December 2015

Leading innovation in gait and balance measurement

protokinetics-logoBy LER Staff

According to ProtoKinetics cofounder Michael Rowling, accurate, objective gait analysis is no longer optional for clinicians who desire to help their patients retain, gain, or regain the independence so integral to their daily lives.

Rowling and Youan Chang, former management employees of CIR Systems Inc., acquired the GAITRiteTM M_Sqr technology from CIR Systems and formed ProtoKinetics in April 2012. In less than four years, their best-in-class product and product knowledge, combined with expert customer service, have produced the most popular “gait mat” technology in the world, said Rowling.

Rowling has dedicated more than 25 years of his career to helping researchers and clinicians define and develop measurement tools; the rigorous specifications required to advance cutting-edge research that target improved patient care fuel his passion, he said. Chang, a leading innovator in the world of advanced mathematics, statistics, and signal processing, is well known for his creation of the celebrated Datapac Software package for signal analysis.

“The groundbreaking measurements that Chang has already implemented into the ProtoKinetics software are, according to our customers, ‘revolutionary’ and ‘game changers,’” Rowling said.

Patrick Roscher, MS, joined ProtoKinetics in September 2015. He specializes in collecting and interpreting kinematic, kinetic, and temporospatial gait data for clinical and research patients. Rowling said he is already making a major impact on customer satisfaction.

ProtoKinetics engaged ZenoMetrics, a company headed by Constantin Trantzas, the inventor and manufacturer of the GAITRiteTM System, to create a new generation of walkways (the Zeno Walkway, an enhanced version of the GAITRiteTM M_Sqr).

The Zeno has upgraded electronics and sensing technology that achieve superior sensitivity and linearity. The twoor three-layer portable Zeno’s low-profile housing reduces sensor damage and prevents the edges from curling. This facilitates a smooth transition onto the surface for unassisted walking or when patients are using rolling walkers or other assistive devices.

“Teaming up with Zenometrics to rename and improve the GAITRiteTM M_Sqr has allowed ProtoKinetics to maintain complete continuity in the production of our validated Zeno Walkway,” stressed Rowling. “Our customers are thrilled with the improved look and versatility of the Zeno and can’t believe that PKMAS (ProtoKinetics Movement Analysis Software) is so intuitive, easy to use, and graphically pleasing.”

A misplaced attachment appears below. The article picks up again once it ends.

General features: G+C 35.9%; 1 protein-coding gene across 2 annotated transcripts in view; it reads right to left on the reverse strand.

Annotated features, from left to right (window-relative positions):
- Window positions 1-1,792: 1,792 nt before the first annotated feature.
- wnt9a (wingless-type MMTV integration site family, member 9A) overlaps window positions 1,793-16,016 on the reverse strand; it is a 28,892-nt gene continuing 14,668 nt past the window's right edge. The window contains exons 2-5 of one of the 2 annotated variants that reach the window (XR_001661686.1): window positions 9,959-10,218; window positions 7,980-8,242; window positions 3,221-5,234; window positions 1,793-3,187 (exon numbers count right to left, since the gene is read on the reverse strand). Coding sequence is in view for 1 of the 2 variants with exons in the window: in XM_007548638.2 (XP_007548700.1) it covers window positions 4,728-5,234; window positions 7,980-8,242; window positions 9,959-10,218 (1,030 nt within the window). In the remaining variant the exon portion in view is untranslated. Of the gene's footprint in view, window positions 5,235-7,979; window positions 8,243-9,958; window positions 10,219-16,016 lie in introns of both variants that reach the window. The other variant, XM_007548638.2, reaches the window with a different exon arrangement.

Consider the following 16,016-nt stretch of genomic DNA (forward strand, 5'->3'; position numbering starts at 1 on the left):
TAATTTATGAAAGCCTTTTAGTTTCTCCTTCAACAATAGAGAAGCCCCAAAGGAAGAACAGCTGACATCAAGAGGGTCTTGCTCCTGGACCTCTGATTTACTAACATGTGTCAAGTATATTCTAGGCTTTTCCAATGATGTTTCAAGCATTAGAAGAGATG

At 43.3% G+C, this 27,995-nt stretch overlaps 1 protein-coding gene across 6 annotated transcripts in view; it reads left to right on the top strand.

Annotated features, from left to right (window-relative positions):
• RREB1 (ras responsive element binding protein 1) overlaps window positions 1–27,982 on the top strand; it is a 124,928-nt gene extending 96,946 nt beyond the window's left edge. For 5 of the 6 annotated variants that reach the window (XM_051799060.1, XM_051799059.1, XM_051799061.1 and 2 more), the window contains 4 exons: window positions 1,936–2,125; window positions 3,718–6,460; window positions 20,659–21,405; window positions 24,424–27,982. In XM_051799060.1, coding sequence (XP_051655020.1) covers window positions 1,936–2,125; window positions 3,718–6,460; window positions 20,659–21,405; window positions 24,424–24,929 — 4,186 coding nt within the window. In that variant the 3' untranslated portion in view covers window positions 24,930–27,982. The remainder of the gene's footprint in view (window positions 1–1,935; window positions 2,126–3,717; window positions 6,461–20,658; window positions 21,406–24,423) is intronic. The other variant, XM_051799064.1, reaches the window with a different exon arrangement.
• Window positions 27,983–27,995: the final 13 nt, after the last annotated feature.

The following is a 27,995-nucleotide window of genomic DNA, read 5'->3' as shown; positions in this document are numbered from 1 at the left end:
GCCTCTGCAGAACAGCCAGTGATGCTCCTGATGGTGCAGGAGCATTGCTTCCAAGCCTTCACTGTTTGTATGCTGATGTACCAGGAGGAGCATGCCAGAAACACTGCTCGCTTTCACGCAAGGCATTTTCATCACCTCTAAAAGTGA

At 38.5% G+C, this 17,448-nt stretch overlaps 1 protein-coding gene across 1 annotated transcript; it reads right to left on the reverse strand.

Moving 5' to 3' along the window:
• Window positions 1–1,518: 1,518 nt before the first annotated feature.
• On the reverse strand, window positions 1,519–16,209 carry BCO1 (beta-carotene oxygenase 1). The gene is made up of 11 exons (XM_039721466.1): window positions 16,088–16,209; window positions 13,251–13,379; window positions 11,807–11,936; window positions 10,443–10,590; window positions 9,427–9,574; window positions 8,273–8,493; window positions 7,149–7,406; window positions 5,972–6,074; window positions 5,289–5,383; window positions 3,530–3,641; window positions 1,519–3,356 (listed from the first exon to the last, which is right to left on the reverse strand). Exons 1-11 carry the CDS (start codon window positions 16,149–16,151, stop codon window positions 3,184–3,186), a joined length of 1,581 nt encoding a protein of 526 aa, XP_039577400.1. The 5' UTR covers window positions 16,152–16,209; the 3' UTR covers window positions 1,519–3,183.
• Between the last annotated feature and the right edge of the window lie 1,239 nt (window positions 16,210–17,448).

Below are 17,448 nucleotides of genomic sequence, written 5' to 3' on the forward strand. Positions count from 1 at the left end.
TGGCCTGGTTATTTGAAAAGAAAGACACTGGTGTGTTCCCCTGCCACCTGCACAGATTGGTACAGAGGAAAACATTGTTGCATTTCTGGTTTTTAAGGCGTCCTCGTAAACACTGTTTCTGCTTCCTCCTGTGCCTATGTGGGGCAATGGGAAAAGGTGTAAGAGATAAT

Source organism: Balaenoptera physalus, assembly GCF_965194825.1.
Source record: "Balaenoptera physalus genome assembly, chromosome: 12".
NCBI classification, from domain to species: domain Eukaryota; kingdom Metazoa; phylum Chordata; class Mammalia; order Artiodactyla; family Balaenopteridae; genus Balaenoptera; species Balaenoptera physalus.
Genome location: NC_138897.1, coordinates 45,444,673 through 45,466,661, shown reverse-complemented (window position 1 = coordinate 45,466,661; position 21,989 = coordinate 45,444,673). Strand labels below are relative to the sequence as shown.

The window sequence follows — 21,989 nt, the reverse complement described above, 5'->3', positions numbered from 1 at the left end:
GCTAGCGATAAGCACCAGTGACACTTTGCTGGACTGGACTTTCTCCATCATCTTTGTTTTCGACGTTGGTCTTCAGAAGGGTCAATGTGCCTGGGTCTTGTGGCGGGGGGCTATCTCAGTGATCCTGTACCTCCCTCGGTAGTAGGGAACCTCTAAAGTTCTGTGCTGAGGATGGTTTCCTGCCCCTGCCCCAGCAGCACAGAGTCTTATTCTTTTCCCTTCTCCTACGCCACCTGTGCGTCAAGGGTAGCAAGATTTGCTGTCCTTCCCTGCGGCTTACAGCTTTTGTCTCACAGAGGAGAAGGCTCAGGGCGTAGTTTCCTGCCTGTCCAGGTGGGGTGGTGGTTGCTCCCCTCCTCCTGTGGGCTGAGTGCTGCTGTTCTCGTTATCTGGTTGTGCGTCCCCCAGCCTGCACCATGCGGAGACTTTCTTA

The traditional ProtoKinetics package includes a Zeno Walkway, a computer with PKMAS, one or two webcams to synchronize video and footfalls, and an interface for marking events. The Zeno is available in 2-, 3-, and 4-foot widths and 8to 52-foot lengths.

PKMAS software enables unlimited collection of multiple passes on the Zeno Walkway. Trials can be started when the patient is standing on the mat or in flight, enabling assessment of balance, walking, running, and jumping. These are just a few of the more than 100 PKMAS measurements: velocity, cadence, step length, instantaneous center of pressure (COP), step time, and toe-in and toe-out angle. Two unique measurements are symmetry of propulsion (SoP) and center of mass estimated (COMe).

The SoP illustrates the relationship between single-leg support and double-leg support. A graphical display of typical SoP performance looks like an hourglass; stroke, cerebral palsy, Parkinson disease, multiple sclerosis, orthopedic injuries, and many other atypical gaits present an asymmetric pattern. These elegant graphical displays offer tremendous insight into the complex task of walking, Rowling said.

Control of the center of mass is integral to proper walking and balance; when compromised, this may lead to falls and decreased mobility. Calculating center of mass, with typical cumbersome setup and data distillation that requires high-speed cameras and reflective markers (with or without force plates), is impractical for clinical use. PKMAS, however, instantaneously calculates COMe, allowing clinicians to make more informed decisions by comparing data between sessions or even within a single session.

ProtoKinetics’ new tagline is, “Leading Innovation in Gait and Balance Measurement.”

“We introduced this tagline in 2015 because we believe that postural control, dynamic balance, and transitional gait performance [starting, turning, braking] are critical components to quantify in clinical practice. The literature indicates more falls occur during transitional movements than during straight-line walking,” he said.

The PKMAS Primary Gait Screen (PGS) is a unique protocol that addresses transitional movements in a single test (typically performed in less than one minute) that requires no editing and is easy to administer. Data are available immediately. Key gait metrics include efficiency, symmetry, and speed. Currently clinicians and researchers at more than 20 diverse sites— including pediatric, geriatric, O&P, and movement disorder settings—plan to collect data with the PKMAS PGS. They are excited about the opportunity to rapidly capture robust transitional data that may lead to better clinical care, Rowling said.

“ProtoKinetics values our clients’ time, expertise, and loyalty. That’s why, in 2016, we will introduce a new customercentric web portal enabling individualized materials to be shared within an organization. In addition, analytical tools and customizable resources will help ProtoKinetics’ on-line communities and user groups establish multisite collaboration,” he said.

Article sponsored by ProtoKinetics.

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